With two major projects in their early planning stages the sixth residential college, which is scheduled to open in the fall of 2005, and the recently announced science library to be designed by the inventive Frank Gehry Princeton is spreading itself across the architectural spectrum.
The architect for the residential college has yet to be named, but the trustees are in discussion with an architect they hope will deliver a collegiate Gothic-style building to house 500 students.
I think the fact that we will be working on a collegiate Gothic building on one side of the campus and a Frank Gehry building on the other will be very interesting, says Jon Hlafter 61 *63, the universitys director of physical planning. Im excited to be here for the next few years.
As for using Gehry, an architect many consider provocative and ultramodern, university officials had been eyeing his distinctive work for nearly two years, says Robert H. Rawson, Jr. 66, chair of the Board of Trustees executive committee. Rawson said it was a confluence of interests that will finally bring Gehry to Princeton the desire for him, the need for a new science library, and $60 million from Peter Lewis 55, who has worked with Gehry on other projects.
Founded in 1947, Princetons Department of Near Eastern Studies is the oldest of its kind in the country. But seniority doesnt count for everything, and in recent years the department has struggled to attract concentrators; currently, there are only four undergraduates in the department. Students interested in the Middle East have tended to gravitate toward history, politics, and the Woodrow Wilson School, departments that offer a wider range of courses and dont require proficiency in Arabic, Hebrew, Persian, or Turkish. All this may change, though, in the wake of September 11.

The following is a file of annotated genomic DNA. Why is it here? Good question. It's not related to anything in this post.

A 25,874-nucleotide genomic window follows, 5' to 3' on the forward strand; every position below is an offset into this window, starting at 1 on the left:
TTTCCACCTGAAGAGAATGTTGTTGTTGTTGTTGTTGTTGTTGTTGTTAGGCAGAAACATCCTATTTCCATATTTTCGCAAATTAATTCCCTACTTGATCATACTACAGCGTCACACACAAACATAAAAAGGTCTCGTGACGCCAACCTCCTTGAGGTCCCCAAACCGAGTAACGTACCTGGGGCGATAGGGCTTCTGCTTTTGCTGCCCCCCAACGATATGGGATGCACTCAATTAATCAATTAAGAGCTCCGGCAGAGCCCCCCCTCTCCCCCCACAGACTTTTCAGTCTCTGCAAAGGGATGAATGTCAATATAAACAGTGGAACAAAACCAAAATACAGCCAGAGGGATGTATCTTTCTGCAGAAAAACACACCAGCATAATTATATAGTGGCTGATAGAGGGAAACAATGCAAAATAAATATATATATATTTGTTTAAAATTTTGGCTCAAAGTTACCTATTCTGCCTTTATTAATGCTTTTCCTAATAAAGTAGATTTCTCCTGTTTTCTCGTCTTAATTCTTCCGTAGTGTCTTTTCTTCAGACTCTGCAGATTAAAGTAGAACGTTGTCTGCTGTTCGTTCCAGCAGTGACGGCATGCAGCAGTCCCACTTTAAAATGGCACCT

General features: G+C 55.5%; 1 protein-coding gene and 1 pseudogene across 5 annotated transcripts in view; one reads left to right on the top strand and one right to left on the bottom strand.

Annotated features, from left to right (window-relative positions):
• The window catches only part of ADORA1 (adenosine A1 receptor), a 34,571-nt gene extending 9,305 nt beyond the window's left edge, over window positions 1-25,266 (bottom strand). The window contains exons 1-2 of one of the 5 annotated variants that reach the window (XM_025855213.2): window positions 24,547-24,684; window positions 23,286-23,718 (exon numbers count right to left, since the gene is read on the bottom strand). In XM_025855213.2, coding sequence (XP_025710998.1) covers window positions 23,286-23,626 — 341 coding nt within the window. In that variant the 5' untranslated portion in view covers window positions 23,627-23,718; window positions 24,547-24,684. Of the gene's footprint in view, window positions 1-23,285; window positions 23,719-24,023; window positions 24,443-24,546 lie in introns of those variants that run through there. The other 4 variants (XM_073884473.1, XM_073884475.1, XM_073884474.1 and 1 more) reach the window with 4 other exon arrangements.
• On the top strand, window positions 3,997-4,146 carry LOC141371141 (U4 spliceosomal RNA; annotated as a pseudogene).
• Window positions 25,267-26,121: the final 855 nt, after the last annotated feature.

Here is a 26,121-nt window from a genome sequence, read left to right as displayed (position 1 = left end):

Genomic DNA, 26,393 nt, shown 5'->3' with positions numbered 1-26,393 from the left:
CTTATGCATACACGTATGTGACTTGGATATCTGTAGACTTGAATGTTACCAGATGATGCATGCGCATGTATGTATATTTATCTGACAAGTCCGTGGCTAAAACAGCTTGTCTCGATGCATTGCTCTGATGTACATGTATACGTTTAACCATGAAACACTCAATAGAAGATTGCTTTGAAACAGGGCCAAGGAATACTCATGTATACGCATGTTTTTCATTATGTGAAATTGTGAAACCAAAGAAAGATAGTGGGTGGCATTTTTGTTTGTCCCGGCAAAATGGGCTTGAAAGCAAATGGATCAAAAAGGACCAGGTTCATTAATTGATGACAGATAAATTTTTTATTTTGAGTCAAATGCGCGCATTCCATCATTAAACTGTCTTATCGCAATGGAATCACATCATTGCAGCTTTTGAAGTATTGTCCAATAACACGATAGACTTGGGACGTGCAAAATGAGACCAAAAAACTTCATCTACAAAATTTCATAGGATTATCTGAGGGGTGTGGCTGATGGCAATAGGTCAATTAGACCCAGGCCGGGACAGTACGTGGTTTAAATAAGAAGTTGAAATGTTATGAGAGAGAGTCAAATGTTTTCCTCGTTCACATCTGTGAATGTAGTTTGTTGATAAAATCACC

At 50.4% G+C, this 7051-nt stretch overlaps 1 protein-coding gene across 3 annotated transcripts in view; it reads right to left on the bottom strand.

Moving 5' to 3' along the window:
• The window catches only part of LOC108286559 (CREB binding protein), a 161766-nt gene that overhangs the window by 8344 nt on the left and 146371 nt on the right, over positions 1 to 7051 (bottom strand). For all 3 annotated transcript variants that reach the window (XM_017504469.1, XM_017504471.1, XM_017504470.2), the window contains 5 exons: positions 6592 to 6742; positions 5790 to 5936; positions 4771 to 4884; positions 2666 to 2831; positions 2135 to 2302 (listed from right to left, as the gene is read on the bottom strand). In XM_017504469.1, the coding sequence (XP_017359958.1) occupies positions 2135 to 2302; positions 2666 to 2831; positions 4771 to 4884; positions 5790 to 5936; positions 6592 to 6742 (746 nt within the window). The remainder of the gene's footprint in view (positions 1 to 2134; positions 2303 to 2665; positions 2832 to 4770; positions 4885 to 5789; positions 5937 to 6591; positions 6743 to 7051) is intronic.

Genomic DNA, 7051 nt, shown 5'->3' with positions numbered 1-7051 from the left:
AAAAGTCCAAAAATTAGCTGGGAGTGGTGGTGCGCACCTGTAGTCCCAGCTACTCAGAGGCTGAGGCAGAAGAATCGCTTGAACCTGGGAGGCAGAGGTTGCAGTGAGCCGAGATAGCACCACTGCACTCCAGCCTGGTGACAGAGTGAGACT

As of September 12, 10 students were enrolled in Arabic 101; by October 31, the number had grown to 19. For the course Introduction to the Middle East, enrollment has doubled since the attacks.
Discussions and lectures hosted by the department have also drawn larger crowds than in the past, says Acting Chair M. Sükrü Hanioglu. The department has responded to this growing interest by offering Islamic Fundamentalism in Secular Turkey, taught by Professor Heath Lowry, for the spring. A class on Osama Bin Laden will be offered next fall.
The department has been in the process of hiring another modernist, and this addition of an expert on the modern Middle East will augment the departments strengths in the history of the region and address the current level of student interest.
But will the departments sudden popularity be short-lived? Assistant Professor Michael Doran doesnt think so. Student interest in the subject will continue even after the crisis ends, because the Middle East is going to remain one of the most complicated and important areas in international politics, he says. Our department, especially after we hire a social scientist, will be the best place to go to understand the regions problems in all of their dimensions.